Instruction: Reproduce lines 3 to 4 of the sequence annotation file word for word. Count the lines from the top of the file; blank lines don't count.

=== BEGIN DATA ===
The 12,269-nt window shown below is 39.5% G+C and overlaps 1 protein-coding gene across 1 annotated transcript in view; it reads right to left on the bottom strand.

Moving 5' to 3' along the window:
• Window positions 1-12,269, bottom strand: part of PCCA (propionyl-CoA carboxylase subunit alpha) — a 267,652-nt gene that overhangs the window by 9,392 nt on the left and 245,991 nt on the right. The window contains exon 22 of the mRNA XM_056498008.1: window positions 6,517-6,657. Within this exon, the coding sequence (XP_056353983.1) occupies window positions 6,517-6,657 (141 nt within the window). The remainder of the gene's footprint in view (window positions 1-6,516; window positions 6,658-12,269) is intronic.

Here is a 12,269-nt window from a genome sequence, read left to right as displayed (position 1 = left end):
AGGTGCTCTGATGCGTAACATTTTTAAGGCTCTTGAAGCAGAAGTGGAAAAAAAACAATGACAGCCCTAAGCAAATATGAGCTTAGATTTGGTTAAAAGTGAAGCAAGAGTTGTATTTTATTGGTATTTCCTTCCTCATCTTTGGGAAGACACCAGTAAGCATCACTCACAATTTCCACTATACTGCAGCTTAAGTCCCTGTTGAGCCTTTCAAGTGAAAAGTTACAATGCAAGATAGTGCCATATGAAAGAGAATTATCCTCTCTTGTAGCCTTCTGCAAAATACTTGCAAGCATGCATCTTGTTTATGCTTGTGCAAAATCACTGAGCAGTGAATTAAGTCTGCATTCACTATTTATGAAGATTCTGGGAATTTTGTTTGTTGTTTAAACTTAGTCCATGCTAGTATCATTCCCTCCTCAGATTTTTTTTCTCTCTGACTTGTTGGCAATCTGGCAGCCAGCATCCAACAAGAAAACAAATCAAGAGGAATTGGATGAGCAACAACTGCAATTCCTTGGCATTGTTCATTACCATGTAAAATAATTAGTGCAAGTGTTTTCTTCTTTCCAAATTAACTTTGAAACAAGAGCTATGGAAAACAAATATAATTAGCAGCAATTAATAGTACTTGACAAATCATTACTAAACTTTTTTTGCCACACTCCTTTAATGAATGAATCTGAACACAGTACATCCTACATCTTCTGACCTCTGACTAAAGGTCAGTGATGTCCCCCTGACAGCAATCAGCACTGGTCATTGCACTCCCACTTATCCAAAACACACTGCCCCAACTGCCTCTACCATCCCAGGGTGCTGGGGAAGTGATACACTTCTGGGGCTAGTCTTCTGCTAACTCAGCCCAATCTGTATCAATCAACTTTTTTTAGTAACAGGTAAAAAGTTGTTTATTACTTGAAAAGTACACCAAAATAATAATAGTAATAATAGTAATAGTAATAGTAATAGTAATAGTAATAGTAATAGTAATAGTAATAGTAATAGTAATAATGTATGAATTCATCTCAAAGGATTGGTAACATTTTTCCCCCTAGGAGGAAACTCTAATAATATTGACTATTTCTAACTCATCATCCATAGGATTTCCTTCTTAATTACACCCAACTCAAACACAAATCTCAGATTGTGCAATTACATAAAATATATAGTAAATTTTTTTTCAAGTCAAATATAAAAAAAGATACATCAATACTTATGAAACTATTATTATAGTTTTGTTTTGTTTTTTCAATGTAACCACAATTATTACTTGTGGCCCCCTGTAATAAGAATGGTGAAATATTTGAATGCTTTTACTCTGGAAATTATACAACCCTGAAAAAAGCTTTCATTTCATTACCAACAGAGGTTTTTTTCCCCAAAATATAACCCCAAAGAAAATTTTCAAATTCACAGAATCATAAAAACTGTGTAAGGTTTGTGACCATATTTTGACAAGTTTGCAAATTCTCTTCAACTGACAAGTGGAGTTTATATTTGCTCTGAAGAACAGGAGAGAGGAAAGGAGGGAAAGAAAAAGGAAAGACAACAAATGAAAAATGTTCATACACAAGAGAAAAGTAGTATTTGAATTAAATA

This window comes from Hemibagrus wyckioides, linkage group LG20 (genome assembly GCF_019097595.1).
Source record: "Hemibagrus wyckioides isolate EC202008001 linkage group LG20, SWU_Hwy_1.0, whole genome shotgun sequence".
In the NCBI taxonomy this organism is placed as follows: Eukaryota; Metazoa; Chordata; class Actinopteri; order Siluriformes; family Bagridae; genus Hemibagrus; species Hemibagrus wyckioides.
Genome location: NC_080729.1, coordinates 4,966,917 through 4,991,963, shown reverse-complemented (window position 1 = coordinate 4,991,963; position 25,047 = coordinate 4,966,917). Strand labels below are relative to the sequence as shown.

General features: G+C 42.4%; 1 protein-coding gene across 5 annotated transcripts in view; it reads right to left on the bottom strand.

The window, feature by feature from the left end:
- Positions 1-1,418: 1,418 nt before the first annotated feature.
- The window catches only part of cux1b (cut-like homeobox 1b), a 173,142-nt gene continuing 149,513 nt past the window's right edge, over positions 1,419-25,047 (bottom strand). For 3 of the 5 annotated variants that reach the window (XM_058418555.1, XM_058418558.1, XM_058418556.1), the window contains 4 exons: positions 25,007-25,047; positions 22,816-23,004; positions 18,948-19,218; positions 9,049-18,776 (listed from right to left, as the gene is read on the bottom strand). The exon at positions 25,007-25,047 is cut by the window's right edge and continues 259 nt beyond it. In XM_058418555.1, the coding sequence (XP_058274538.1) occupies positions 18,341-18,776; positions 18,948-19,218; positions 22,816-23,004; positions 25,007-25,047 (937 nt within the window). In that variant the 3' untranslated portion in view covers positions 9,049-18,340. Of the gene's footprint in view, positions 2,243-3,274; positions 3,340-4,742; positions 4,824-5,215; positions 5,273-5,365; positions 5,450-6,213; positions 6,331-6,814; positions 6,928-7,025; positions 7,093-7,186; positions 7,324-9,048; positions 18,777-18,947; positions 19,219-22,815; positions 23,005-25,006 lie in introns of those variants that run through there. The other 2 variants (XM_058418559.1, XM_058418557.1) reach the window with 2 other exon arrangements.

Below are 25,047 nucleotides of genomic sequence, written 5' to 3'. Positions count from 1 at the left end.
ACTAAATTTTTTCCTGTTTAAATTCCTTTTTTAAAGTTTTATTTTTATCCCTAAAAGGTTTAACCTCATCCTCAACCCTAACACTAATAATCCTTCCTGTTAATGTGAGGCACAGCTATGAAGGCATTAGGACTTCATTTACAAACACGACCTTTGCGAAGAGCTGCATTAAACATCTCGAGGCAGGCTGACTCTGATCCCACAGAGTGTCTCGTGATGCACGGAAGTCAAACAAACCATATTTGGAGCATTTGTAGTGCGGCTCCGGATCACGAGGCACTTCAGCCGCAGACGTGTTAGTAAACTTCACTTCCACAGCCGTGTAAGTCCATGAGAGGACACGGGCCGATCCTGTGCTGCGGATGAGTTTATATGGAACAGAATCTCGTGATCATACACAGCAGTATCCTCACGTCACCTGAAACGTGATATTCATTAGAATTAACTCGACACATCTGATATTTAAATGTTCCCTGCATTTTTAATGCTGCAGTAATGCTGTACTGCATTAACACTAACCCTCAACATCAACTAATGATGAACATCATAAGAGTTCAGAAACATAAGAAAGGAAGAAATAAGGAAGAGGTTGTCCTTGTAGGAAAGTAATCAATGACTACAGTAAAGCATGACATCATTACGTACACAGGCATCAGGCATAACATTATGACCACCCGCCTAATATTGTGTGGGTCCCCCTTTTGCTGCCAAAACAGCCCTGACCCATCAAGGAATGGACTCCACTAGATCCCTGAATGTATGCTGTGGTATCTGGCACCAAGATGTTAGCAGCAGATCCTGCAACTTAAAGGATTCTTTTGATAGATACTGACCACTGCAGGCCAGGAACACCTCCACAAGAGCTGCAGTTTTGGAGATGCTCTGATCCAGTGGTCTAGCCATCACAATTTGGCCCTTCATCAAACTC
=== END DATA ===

• Window positions 1-12,269, bottom strand: part of PCCA (propionyl-CoA carboxylase subunit alpha) — a 267,652-nt gene that overhangs the window by 9,392 nt on the left and 245,991 nt on the right. The window contains exon 22 of the mRNA XM_056498008.1: window positions 6,517-6,657. Within this exon, the coding sequence (XP_056353983.1) occupies window positions 6,517-6,657 (141 nt within the window). The remainder of the gene's footprint in view (window positions 1-6,516; window positions 6,658-12,269) is intronic.

Here is a 12,269-nt window from a genome sequence, read left to right as displayed (position 1 = left end):